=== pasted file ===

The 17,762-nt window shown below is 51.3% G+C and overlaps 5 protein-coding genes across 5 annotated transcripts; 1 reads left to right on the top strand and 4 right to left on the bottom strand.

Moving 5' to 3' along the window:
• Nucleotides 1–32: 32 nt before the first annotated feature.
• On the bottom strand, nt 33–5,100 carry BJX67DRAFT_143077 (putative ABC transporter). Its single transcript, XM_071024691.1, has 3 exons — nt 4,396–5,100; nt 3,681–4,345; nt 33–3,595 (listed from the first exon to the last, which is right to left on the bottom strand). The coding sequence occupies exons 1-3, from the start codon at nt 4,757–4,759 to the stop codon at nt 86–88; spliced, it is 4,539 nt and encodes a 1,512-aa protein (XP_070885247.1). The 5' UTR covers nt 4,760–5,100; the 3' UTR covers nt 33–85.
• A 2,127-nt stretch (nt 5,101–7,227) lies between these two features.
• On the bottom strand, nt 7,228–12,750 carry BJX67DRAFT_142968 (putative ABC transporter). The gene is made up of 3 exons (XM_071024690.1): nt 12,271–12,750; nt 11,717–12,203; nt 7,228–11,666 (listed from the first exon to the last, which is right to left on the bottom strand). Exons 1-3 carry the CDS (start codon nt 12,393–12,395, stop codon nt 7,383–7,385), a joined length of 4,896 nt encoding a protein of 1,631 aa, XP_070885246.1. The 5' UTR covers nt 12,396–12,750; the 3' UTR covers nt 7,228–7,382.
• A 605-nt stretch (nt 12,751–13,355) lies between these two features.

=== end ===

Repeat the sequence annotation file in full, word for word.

The 17,762-nt window shown below is 51.3% G+C and overlaps 5 protein-coding genes across 5 annotated transcripts; 1 reads left to right on the top strand and 4 right to left on the bottom strand.

Moving 5' to 3' along the window:
• Nucleotides 1–32: 32 nt before the first annotated feature.
• On the bottom strand, nt 33–5,100 carry BJX67DRAFT_143077 (putative ABC transporter). Its single transcript, XM_071024691.1, has 3 exons — nt 4,396–5,100; nt 3,681–4,345; nt 33–3,595 (listed from the first exon to the last, which is right to left on the bottom strand). The coding sequence occupies exons 1-3, from the start codon at nt 4,757–4,759 to the stop codon at nt 86–88; spliced, it is 4,539 nt and encodes a 1,512-aa protein (XP_070885247.1). The 5' UTR covers nt 4,760–5,100; the 3' UTR covers nt 33–85.
• A 2,127-nt stretch (nt 5,101–7,227) lies between these two features.
• On the bottom strand, nt 7,228–12,750 carry BJX67DRAFT_142968 (putative ABC transporter). The gene is made up of 3 exons (XM_071024690.1): nt 12,271–12,750; nt 11,717–12,203; nt 7,228–11,666 (listed from the first exon to the last, which is right to left on the bottom strand). Exons 1-3 carry the CDS (start codon nt 12,393–12,395, stop codon nt 7,383–7,385), a joined length of 4,896 nt encoding a protein of 1,631 aa, XP_070885246.1. The 5' UTR covers nt 12,396–12,750; the 3' UTR covers nt 7,228–7,382.
• A 605-nt stretch (nt 12,751–13,355) lies between these two features.